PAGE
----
Thursday, 22 January 2009

The end in sight

Branches and trees covered in frost
While the public face of the blog has been getting all technical about Hepatitis B and celebrating 200 posts, I've actually been sitting at my desk stuffing my brain full of Facts. The heart develops from the mesoderm germline. The cardiogenic mesoderm induces the liver to form from an adjacent stretch of the primitive gut. The kidney develops from a process of reciprocal induction between the metanephric mesenchyme and the ureteric bud sprouting from the Wolffian duct.

The first exam was Molecular Pharming, and took place, as all the lectures had, on the main campus rather than on the Biosciences satellite campus. This is about 20 minutes further from home for me, and I'd never been to the building where the exam was, and on the few occasions when there had been trouble on the motorway, the journey takes about three hours instead of one. The exam was scheduled to start at 9 a.m. I left home at 6.30 - which would probably still have made me late if there had been any trouble on the motorway. The first version of Golden Rice substituted an enzyme from daffodil but didn't produce enough vitamin A. The second version was more successful, and an enzyme from maize was chosen from several based on the strength of the yellow hue in culture. Regulatory, organizational and political factors are still holding up widespread field trials of vitamin A-enhanced Golden Rice.

Immunology was next, and I actually went to see the lecturer to check out a few things that I couldn't make sense of from the lectures or the books. In the event, I found the exam too easy. What I mean by that is: I aim high in exams, putting a lot of effort into revision. And I mean a lot of effort. If the exam is too easy, then people who haven't done much work can get similar marks, and I resent that. I want lazy people to fail. That doesn't make me a bad person. Mast cells are stimulated by antigen-IgE complexes and by C5a complement. The role of complement in the blood is to enhance phagocytosis by opsonisation, create a membrane attack complex to lyse bacterial pathogens, and to help activate B lymphocytes to produce antibodies.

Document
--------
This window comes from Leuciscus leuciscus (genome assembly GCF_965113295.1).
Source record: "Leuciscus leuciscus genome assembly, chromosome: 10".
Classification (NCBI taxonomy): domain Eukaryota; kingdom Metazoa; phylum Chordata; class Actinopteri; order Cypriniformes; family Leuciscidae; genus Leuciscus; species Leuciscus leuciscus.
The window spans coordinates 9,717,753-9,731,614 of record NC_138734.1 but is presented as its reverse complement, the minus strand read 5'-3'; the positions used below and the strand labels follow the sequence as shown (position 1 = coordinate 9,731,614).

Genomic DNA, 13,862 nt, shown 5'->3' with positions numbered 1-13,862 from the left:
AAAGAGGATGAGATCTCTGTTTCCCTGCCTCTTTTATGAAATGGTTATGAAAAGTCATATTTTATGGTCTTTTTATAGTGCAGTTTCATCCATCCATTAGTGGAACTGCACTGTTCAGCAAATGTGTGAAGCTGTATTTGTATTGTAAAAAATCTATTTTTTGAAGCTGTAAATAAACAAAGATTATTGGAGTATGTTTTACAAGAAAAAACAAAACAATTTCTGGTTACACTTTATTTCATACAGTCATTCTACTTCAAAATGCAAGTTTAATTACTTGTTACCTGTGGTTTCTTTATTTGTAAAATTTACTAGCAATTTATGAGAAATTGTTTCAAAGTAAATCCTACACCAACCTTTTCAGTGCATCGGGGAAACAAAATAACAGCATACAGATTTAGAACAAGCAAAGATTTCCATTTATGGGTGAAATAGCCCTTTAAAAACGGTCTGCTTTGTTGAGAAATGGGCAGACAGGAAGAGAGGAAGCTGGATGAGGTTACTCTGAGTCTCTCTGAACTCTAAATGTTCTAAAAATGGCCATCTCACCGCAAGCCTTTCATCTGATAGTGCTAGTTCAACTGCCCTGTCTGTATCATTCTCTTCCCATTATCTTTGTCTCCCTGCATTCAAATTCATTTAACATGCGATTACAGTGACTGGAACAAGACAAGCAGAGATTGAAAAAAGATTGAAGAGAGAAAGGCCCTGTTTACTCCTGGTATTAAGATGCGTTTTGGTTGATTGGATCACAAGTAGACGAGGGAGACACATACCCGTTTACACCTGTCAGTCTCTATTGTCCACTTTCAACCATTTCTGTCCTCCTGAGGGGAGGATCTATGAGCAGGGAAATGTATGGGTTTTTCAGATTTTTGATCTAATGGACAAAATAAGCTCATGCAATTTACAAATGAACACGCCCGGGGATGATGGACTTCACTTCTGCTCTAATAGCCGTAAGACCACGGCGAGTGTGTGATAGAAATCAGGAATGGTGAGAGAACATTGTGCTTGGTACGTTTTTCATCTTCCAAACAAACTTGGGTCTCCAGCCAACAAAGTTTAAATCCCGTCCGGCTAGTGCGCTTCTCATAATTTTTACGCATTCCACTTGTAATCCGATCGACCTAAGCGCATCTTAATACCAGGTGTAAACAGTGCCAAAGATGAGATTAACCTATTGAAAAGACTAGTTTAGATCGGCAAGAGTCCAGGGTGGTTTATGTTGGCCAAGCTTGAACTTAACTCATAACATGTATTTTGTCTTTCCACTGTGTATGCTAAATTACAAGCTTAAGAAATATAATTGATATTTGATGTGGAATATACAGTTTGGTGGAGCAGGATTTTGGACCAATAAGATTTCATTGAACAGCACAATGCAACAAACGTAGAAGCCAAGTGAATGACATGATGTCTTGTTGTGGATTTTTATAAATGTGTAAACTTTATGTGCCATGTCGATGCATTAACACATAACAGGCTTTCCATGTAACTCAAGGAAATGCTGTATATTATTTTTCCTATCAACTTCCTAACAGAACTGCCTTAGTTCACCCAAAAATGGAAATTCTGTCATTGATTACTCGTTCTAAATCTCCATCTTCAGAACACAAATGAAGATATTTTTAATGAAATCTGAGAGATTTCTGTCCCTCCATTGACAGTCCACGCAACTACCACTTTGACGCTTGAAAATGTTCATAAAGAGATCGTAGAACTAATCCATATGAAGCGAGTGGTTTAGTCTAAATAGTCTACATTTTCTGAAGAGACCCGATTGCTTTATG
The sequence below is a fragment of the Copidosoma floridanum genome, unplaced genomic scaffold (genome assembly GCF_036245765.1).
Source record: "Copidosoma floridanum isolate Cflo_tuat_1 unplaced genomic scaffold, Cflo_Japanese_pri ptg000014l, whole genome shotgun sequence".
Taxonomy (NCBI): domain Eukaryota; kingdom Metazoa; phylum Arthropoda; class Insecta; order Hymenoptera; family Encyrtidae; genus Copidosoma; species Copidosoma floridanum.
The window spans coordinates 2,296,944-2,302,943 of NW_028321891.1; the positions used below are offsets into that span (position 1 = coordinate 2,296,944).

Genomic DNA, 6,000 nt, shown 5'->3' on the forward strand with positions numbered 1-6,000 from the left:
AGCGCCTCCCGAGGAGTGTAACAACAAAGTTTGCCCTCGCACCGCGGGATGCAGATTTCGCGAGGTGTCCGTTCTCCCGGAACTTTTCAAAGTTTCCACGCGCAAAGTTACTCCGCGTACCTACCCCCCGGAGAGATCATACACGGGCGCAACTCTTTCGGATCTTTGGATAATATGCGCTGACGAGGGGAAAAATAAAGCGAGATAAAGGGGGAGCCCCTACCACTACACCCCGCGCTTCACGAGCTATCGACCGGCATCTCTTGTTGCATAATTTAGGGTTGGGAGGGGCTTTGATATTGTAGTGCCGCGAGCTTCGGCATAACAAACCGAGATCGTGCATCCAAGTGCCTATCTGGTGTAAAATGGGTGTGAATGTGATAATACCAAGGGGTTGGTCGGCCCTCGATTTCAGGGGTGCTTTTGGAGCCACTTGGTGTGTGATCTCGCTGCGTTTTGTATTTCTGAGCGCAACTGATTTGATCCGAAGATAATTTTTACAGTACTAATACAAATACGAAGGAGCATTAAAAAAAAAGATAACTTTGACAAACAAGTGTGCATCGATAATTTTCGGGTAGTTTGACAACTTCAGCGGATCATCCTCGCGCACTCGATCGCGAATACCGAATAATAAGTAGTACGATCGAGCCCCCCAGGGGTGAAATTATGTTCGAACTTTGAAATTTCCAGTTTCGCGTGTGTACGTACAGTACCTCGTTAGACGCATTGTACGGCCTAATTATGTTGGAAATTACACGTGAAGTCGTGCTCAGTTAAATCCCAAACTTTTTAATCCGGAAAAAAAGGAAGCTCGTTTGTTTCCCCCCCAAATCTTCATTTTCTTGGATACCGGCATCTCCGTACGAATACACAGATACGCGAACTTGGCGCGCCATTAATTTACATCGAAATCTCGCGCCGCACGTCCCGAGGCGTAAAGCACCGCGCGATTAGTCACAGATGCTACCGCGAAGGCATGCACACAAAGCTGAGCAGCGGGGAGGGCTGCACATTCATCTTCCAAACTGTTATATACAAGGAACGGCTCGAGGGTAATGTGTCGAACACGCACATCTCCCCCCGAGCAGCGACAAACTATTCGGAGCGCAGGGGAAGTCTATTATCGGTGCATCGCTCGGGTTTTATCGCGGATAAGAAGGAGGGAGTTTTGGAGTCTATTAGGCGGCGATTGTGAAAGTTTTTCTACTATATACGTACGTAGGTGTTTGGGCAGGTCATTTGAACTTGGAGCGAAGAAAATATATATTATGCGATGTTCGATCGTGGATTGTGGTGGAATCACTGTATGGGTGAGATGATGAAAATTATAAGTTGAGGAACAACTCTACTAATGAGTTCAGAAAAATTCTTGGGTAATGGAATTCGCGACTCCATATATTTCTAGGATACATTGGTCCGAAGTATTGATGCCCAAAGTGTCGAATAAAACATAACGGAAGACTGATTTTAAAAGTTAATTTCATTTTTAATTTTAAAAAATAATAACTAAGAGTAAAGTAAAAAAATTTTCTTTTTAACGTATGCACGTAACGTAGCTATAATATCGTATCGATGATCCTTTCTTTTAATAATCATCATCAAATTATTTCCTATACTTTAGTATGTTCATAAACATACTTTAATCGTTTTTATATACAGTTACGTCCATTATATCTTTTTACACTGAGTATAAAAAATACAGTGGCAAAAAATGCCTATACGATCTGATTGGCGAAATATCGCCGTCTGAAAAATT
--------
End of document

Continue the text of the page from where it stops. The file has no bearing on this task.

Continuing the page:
Yesterday was biochemistry, and satisfyingly difficult. I wrote quite a lot about the filaments that form the cellular cytoskeleton, which enable cells to move about, change shape, transport chemicals about and pull chromatids apart when cells divide. It does occur to me that this is an area of knowledge that has little practical use, but I do find it so interesting and it all adds up to a wide-ranging education. Focal contacts allow signals from the extracellular matrix to be sensed by a transmembrane integrin dimer, resulting (if favourable) in the formation of a protein complex recruiting actin microfilaments that are able to do work, pushing the leading edge of the cell forward.

The last exam is Endocrinology and Metabolism tomorrow, and I was feeling a bit aggrieved that it runs from 4.30 to 6.30 p.m. until I found out that some people have exams on Saturday. The parathyroid gland secretes parathyroid hormone in response to low blood calcium, which acts on bone to release calcium and phosphate into the circulation, and on the kidney to retain more calcium but excrete the excess phosphate in the urine. The kidney also produces more active vitamin D, which enhances calcium absorption in the gut.

I'm going out for a curry afterwards, then off to visit Lola II for the weekend. With hardly time to take a breath, the new semester starts first thing Monday with the first lecture of a Food Composition module.

1 comment:

Don't Bug Me! said...

I wish you were one of my students. They always complain that my exams are too hard, even when I point out that that is the whole point of an exam - if they were all easy, why bother?